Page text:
'These are not wild, Bolshevik values. They are values for decent living' - President
Ahead of the launch of his new book of ideas and speeches, President Michael D Higgins talks to Paul Melia
President Michael D Higgins knows he cannot comment or speak about Government policy, but he is entitled to address issues of public concern. In a wide-ranging interview with the Irish Independent, he doesn't hold back.
There are "huge ethical questions" to be asked about the activity of vulture funds snapping up properties where it interferes with the rights of people to secure a home, he says.
The public should be better informed of the thinking behind major policy decisions, and not just get a "glimpse of the spectacle". He insists that seeking access for all to housing, health and education - what he calls "values for decent living" - are not "wild, Bolshevik ideas".
And at a time of low interest rates, there is opportunity to invest in these services. Better to spend now when money is cheap, he appears to suggest, than be overly concerned with sticking to EU fiscal rules.
"How can one say that any of these rather technocratic instrumental issues, such as methods of calculating where you are in the stability mechanism, should take precedence over social purpose?" he told the Irish Independent.
The EU growth and stability pact restricts budget deficits and limits borrowing by governments.
"How can you say it is good policy for the European Investment Bank to be overflowing with funds and interest rates to be negative - they're not 1pc anywhere in the discernible world - that you wouldn't be investing in all these issues," he added.
"A country that is able to house, feed and look after the health of its people, that seeks to reduce the drudgery of work, that seeks to deliver technology for the people, we're not out of the ark those of us who believe in that. What's so sophisticated about wanting personal benefit at the cost of widespread social misery?"
The President, who has been criticised in the past for straying into matters of public policy, refuses to comment on any plans to run for office again in 2018, but he doesn't rule it out. He was speaking in advance of the launch of a book of his speeches in Dublin next Wednesday.
'When Ideas Matter: Speeches for an Ethical Republic' includes 36 speeches given at home and aboard, covering a diverse range of matters from what it means to be an Irish migrant, how we remember the men and women of Easter 1916 and those who served in World War One, and how we move towards new ways of thinking ethically about matters of social importance.
Ethics is, he says, about more than making sure you're not caught.
"I have had two initiatives so far. The first was 'Being Young and Irish', which also took account of the young Irish who have gone abroad. The second is what I called the 'Ethics Initiative'. There's a huge distinction between the ethics of which I spoke and the protocols which are fashionable. There's much more to ethics than making sure you're not caught.
"I'm really interested in this very good point - how are we to live together and how are we to do it in a way that you will have a reasonable version of economic life, of an economy that works, a society that functions, conflict that is abated and so on. The challenges are enormous."
The book opens with his inauguration speech of November 2011 where he promised a "presidency of ideas". At the time, he said, Ireland was in a state "somewhere between depression and anger" at what had happened after the economic collapse. He wanted the public to engage at a deeper level and explore what had happened and why, and to seek alternatives. But we're not at that point yet.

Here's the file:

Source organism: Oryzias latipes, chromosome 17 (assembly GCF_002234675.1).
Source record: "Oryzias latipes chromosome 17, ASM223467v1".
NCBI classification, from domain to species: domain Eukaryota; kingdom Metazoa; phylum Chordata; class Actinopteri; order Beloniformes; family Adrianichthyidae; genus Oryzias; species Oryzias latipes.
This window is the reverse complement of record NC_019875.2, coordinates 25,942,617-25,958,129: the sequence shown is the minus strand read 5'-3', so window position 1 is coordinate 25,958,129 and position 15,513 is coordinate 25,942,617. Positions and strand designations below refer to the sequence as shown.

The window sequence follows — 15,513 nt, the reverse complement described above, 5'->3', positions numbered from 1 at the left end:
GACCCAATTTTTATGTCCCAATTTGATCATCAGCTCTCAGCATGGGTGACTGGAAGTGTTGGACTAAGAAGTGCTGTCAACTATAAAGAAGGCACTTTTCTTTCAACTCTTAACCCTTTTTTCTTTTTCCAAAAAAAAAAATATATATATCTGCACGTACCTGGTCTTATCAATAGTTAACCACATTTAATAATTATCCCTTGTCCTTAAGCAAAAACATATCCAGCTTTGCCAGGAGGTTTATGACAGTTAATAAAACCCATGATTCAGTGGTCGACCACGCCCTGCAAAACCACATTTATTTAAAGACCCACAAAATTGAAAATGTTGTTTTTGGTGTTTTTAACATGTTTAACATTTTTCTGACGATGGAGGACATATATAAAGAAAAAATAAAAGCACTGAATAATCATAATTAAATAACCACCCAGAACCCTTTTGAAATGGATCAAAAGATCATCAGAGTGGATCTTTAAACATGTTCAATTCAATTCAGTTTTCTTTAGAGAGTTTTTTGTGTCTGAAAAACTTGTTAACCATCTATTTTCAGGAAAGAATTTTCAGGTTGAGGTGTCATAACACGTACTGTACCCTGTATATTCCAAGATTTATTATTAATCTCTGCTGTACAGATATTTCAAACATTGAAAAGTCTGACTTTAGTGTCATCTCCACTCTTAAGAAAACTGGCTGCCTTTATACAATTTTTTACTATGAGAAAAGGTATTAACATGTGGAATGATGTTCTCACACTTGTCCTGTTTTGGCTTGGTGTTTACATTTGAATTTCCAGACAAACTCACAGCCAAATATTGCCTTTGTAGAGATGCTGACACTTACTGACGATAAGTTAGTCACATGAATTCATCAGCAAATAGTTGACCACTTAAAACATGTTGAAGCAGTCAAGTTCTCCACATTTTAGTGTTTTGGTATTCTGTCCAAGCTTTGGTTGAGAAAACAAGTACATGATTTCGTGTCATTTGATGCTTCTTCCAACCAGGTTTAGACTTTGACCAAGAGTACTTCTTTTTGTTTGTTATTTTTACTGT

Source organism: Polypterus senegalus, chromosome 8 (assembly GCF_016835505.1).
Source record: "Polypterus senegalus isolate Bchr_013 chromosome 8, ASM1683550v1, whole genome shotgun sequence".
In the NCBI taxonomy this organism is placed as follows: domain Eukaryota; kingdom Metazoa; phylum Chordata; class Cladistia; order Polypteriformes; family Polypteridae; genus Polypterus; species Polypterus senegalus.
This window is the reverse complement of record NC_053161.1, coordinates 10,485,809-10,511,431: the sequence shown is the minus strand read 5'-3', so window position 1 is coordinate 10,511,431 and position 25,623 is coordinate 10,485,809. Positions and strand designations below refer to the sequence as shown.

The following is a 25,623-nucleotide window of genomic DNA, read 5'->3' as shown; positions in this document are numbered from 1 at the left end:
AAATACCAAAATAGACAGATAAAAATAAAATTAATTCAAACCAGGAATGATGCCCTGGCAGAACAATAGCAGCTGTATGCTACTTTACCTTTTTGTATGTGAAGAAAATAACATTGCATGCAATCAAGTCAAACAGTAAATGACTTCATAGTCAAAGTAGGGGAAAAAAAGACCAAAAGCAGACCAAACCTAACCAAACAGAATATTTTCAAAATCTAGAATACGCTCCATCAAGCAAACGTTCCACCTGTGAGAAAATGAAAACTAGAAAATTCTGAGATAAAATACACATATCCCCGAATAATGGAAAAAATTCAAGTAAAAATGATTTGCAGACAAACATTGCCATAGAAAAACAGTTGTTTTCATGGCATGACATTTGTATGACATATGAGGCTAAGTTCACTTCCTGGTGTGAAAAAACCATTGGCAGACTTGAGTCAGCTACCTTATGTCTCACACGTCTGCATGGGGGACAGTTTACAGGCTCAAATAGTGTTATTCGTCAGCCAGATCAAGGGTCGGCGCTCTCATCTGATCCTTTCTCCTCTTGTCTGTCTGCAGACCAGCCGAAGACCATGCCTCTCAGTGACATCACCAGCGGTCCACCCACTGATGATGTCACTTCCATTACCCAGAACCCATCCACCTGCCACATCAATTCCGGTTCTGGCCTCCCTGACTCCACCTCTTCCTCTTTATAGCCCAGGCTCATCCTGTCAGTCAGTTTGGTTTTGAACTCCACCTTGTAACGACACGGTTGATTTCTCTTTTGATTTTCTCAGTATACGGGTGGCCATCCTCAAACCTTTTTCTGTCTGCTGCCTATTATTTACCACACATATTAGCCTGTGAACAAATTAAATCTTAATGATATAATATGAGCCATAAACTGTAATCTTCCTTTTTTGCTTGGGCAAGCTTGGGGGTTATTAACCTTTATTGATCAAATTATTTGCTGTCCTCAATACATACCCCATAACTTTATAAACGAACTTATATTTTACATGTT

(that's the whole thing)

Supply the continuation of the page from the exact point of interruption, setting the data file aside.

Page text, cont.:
"I think it isn't a case of just pushing the bits together again to make an alternative, but how did we come to this position and on what kind of assumptions," he said.
"I was really arguing for deep thinking. I don't think that deep thinking is there now, yet. I think it will come. There is a hunger for ideas but it hasn't matured to the point at which really significant alternatives are on offer."
That said, there is change happening. He speaks about the 250 public engagements he undertakes every year which demonstrate how people are getting on and making positive change. He cites the example of an all-weather training pitch he opened at St Kevin's Boys Club at Whitehall in Dublin this week. The pitch is at the back of St Aidan's school. It's a collaboration between a soccer club and school steeped in the GAA.
"There are, at the micro level, people getting on with what is real. They're investing time, they're achieving cooperation, they're seeing social benefit, they want their communities to work." He also notes the response of the travelling public to the Dublin Bus strike (inset left), which has seen thousands of commuters discommoded as workers down tools in a row over pay.
"I watch television and watch the public being interviewed, and there's a very significant change in the public attitude towards what is happening in Dublin [Bus]. They are saying we need good public transport. That's quite different from the way they would have responded a couple of years ago.
"What I saw was, instead of a short-term anger at the discomfiture, (there was) 'I'm willing to listen to what's being sought'. What I've seen is a more nuanced, more ethical and sophisticated response. I thought the people in Dublin were very fair in their comments and they understand the issues and of course they should be solved, and they can be solved."
It's that public willingness to engage which, he said, was not being reciprocated by policy makers, particularly in Europe. An issue of major concern across many EU countries is a trade deal under negotiation between the EU and the US, called the Transatlantic Trade and Investment Partnership (TTIP). The lack of public scrutiny about proposed measures, particularly as they relate to environmental standards and impact on public services, has led to huge disquiet among the general public and MEPs including Luke 'Ming' Flanagan (inset right) have complained about the lack of transparency. The President said that if "technocrats" didn't believe the public were capable of understanding the issues involved, they should say so.
"I cannot speak on Government policies, but what I have the capacity to do is address these issues," Mr Higgins said.